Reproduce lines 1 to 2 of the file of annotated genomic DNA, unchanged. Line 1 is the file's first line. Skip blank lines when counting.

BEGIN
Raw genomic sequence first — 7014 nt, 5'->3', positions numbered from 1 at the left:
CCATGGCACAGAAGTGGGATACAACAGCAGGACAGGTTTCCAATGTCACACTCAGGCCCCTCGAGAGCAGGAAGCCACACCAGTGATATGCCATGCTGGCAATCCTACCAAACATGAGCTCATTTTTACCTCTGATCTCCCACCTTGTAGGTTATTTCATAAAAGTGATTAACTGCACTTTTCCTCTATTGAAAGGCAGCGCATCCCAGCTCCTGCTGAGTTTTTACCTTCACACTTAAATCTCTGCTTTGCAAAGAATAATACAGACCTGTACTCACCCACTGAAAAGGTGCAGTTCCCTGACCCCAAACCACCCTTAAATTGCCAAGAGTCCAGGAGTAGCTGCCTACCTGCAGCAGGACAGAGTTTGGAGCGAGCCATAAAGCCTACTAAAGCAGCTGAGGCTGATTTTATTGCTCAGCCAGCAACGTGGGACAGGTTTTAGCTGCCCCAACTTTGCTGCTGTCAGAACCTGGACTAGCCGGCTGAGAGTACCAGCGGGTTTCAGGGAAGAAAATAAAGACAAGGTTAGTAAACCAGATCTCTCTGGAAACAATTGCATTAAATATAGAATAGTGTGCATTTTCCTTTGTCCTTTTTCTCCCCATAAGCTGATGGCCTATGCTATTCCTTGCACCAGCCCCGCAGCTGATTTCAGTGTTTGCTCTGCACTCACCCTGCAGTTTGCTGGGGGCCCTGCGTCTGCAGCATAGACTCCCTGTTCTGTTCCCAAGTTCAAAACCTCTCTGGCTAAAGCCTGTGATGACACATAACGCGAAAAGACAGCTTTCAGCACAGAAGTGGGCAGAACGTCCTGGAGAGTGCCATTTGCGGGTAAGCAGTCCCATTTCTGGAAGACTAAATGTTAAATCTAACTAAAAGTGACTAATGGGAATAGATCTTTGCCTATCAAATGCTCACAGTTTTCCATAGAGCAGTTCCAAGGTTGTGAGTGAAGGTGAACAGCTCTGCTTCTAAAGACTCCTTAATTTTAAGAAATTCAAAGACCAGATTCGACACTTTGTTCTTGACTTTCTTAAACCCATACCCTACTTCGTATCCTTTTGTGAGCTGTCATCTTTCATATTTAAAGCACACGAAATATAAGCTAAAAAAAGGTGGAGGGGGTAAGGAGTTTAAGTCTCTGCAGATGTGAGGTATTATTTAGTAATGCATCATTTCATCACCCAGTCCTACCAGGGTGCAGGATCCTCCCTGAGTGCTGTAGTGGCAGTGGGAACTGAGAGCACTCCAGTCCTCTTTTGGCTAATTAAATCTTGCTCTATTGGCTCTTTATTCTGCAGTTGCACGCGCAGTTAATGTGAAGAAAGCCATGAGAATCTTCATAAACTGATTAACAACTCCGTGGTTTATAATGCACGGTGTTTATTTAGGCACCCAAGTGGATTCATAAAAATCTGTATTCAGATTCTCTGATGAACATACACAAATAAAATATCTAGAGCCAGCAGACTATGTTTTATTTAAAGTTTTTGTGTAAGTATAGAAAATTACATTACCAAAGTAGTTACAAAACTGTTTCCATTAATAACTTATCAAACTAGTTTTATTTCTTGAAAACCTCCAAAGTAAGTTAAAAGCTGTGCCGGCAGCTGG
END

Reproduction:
Raw genomic sequence first — 7014 nt, 5'->3', positions numbered from 1 at the left:
CCATGGCACAGAAGTGGGATACAACAGCAGGACAGGTTTCCAATGTCACACTCAGGCCCCTCGAGAGCAGGAAGCCACACCAGTGATATGCCATGCTGGCAATCCTACCAAACATGAGCTCATTTTTACCTCTGATCTCCCACCTTGTAGGTTATTTCATAAAAGTGATTAACTGCACTTTTCCTCTATTGAAAGGCAGCGCATCCCAGCTCCTGCTGAGTTTTTACCTTCACACTTAAATCTCTGCTTTGCAAAGAATAATACAGACCTGTACTCACCCACTGAAAAGGTGCAGTTCCCTGACCCCAAACCACCCTTAAATTGCCAAGAGTCCAGGAGTAGCTGCCTACCTGCAGCAGGACAGAGTTTGGAGCGAGCCATAAAGCCTACTAAAGCAGCTGAGGCTGATTTTATTGCTCAGCCAGCAACGTGGGACAGGTTTTAGCTGCCCCAACTTTGCTGCTGTCAGAACCTGGACTAGCCGGCTGAGAGTACCAGCGGGTTTCAGGGAAGAAAATAAAGACAAGGTTAGTAAACCAGATCTCTCTGGAAACAATTGCATTAAATATAGAATAGTGTGCATTTTCCTTTGTCCTTTTTCTCCCCATAAGCTGATGGCCTATGCTATTCCTTGCACCAGCCCCGCAGCTGATTTCAGTGTTTGCTCTGCACTCACCCTGCAGTTTGCTGGGGGCCCTGCGTCTGCAGCATAGACTCCCTGTTCTGTTCCCAAGTTCAAAACCTCTCTGGCTAAAGCCTGTGATGACACATAACGCGAAAAGACAGCTTTCAGCACAGAAGTGGGCAGAACGTCCTGGAGAGTGCCATTTGCGGGTAAGCAGTCCCATTTCTGGAAGACTAAATGTTAAATCTAACTAAAAGTGACTAATGGGAATAGATCTTTGCCTATCAAATGCTCACAGTTTTCCATAGAGCAGTTCCAAGGTTGTGAGTGAAGGTGAACAGCTCTGCTTCTAAAGACTCCTTAATTTTAAGAAATTCAAAGACCAGATTCGACACTTTGTTCTTGACTTTCTTAAACCCATACCCTACTTCGTATCCTTTTGTGAGCTGTCATCTTTCATATTTAAAGCACACGAAATATAAGCTAAAAAAAGGTGGAGGGGGTAAGGAGTTTAAGTCTCTGCAGATGTGAGGTATTATTTAGTAATGCATCATTTCATCACCCAGTCCTACCAGGGTGCAGGATCCTCCCTGAGTGCTGTAGTGGCAGTGGGAACTGAGAGCACTCCAGTCCTCTTTTGGCTAATTAAATCTTGCTCTATTGGCTCTTTATTCTGCAGTTGCACGCGCAGTTAATGTGAAGAAAGCCATGAGAATCTTCATAAACTGATTAACAACTCCGTGGTTTATAATGCACGGTGTTTATTTAGGCACCCAAGTGGATTCATAAAAATCTGTATTCAGATTCTCTGATGAACATACACAAATAAAATATCTAGAGCCAGCAGACTATGTTTTATTTAAAGTTTTTGTGTAAGTATAGAAAATTACATTACCAAAGTAGTTACAAAACTGTTTCCATTAATAACTTATCAAACTAGTTTTATTTCTTGAAAACCTCCAAAGTAAGTTAAAAGCTGTGCCGGCAGCTGG